Saxo Bank forecast following the recent market turbulence: EURUSD at par; USDJPY 130+…

The current bout of extreme market volatility won’t last forever.

The question in many traders’ minds is – once this is over, where are we headed?

Not too many analysts are willing to stick out their necks in this environment and look beyond the storm. However LeapRate is pleased to share with our readers the views of John Hardy, Head of FX Strategy at Saxo Bank. Hardy makes some fairly bold calls, including the USDJPY at above 130, and the EURUSD falling to par.

More of John Hardy’s writing can be seen at Saxo Bank’s website.

Currency forecast following the recent turbulence

Saxo Capital MarketsThe key assumption for all of these forecasts is that global markets recover from their recent turbulence, that China doesn’t move aggressively on devaluing its currency but only lets it down slowly, and that the Fed moves forward with its first rate hike amid still strong US data – not particularly concerned with whether the hike comes at the September, October  or December FOMC meetings.


130+  There could be upside risk to this assessment if the Bank of Japan feels that it can move one more time to ease policy due to the deflationary effects of crashing energy and other commodity prices and the Chinese currency devaluation, but the yen is already quite weak and the cycle is mostly over with for now. Any downside risk would be due to this market turmoil not easing in the coming months, but instead worsening (not our base case scenario).


1.50. The move here is likely to be less dramatic than the move in other major USD pairs because the themes driving the USD and the GBP are similar, but expecting the USD to outperform as the Fed moves to hike rates before the Bank of England.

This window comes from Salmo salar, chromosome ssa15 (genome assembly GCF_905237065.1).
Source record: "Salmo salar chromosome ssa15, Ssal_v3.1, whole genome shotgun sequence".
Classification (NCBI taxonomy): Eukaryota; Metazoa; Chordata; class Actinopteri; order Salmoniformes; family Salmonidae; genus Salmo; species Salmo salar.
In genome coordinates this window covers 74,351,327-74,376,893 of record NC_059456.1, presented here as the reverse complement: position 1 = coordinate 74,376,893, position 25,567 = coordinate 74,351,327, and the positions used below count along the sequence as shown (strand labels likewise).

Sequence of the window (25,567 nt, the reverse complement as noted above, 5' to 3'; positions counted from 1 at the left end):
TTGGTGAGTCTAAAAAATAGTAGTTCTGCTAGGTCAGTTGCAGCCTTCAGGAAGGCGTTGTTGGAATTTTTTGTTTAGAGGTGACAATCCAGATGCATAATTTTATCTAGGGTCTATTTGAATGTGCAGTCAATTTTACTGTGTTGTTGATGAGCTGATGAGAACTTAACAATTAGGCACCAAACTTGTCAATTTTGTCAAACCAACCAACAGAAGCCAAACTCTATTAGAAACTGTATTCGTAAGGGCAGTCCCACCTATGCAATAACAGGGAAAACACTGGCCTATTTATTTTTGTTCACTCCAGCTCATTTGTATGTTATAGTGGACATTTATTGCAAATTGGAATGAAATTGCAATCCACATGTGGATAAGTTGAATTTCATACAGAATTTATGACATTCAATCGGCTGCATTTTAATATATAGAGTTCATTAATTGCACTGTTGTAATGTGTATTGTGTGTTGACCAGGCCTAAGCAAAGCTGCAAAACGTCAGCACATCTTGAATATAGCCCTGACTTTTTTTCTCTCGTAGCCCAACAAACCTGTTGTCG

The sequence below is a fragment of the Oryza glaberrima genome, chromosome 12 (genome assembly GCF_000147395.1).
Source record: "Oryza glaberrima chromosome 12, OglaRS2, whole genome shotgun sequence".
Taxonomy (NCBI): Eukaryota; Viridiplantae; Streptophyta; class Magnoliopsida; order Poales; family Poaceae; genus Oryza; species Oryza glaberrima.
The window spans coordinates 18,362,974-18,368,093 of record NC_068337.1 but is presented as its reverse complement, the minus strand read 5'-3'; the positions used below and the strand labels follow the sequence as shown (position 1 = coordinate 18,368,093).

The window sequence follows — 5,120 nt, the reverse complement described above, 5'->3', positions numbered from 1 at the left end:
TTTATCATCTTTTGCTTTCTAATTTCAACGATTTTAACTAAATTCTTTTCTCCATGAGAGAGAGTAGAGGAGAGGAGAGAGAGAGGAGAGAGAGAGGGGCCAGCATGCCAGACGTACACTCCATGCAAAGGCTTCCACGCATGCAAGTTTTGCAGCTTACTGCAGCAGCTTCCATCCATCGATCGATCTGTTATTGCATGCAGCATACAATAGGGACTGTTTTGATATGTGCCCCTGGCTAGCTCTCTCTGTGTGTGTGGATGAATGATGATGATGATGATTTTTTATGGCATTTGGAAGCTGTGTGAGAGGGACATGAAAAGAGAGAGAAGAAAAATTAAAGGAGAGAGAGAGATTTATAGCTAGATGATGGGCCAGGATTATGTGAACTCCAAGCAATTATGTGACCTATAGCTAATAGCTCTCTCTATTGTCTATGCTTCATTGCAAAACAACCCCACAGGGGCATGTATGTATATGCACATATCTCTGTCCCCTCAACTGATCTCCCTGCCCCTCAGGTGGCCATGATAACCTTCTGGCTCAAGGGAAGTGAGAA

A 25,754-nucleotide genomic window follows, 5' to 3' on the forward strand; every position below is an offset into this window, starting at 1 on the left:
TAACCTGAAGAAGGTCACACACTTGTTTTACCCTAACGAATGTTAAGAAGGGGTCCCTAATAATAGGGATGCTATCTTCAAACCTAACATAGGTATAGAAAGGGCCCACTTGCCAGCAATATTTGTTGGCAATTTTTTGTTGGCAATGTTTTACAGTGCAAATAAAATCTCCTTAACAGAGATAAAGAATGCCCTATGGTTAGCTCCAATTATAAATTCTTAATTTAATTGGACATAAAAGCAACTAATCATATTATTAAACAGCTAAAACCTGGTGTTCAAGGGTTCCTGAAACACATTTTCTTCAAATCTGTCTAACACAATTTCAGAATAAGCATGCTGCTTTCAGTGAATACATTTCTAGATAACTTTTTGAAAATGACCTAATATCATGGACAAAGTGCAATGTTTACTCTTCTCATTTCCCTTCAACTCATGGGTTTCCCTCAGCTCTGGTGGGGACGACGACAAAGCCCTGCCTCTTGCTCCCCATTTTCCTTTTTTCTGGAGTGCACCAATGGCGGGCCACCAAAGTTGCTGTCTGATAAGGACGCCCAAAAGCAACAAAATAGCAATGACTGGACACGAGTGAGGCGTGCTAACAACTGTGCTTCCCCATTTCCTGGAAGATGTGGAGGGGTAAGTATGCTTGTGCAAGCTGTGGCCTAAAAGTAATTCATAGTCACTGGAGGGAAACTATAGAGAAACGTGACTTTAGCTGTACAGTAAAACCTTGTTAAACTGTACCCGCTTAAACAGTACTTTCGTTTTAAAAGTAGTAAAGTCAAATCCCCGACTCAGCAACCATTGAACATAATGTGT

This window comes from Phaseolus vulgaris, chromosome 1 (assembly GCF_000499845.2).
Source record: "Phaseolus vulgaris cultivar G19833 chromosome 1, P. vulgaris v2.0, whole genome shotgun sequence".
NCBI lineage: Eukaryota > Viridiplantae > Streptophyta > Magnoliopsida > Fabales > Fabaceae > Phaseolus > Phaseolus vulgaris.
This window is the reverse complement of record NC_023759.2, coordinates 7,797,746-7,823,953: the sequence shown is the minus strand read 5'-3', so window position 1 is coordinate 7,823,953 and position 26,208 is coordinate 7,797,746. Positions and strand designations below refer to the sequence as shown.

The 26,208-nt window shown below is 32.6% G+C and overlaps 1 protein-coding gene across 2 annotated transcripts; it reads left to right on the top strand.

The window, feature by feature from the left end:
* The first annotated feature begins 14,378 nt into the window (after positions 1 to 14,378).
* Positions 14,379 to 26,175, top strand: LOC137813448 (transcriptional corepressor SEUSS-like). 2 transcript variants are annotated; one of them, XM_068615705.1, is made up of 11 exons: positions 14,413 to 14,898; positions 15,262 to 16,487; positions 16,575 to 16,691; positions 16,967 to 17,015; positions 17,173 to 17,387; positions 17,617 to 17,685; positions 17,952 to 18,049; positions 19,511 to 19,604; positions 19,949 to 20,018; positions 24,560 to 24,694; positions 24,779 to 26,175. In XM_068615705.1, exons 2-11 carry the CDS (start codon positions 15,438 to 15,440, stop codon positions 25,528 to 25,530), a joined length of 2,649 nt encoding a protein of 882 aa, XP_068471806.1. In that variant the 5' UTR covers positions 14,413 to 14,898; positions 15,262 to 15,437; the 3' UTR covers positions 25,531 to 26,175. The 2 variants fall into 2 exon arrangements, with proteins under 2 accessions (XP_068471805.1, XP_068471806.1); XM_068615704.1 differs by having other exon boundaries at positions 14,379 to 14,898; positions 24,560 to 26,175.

1.00. EURUSD should trade considerably lower if we get over this latest bout of nervousness and get back to focusing on central bank policy divergence and the euro carry trade (borrowing in Euros to finance higher yielding trades elsewhere) that was driving the euro previously.


3.10. Ongoing pressure on EM currencies as the Fed moves to normalize policy, though the pressure may ease for Turkey and other EM currencies, relatively speaking, if the market overcomes the recent turbulence and begins rallying again.


1.10. USDCHF should rally strongly if the market gets over the recent hiccup. The Swiss franc is woefully overvalued but the market has been reluctant to touch it after the January 15 abandonment of the CHF ceiling by the Swiss National Bank. But the recent market turmoil entirely failed to see significant CHF strength, suggesting it has lost its safe haven status and this could embolden sellers, who may also get a helping hand from an intervening Swiss National Bank, who would like to see the currency considerably weaker.

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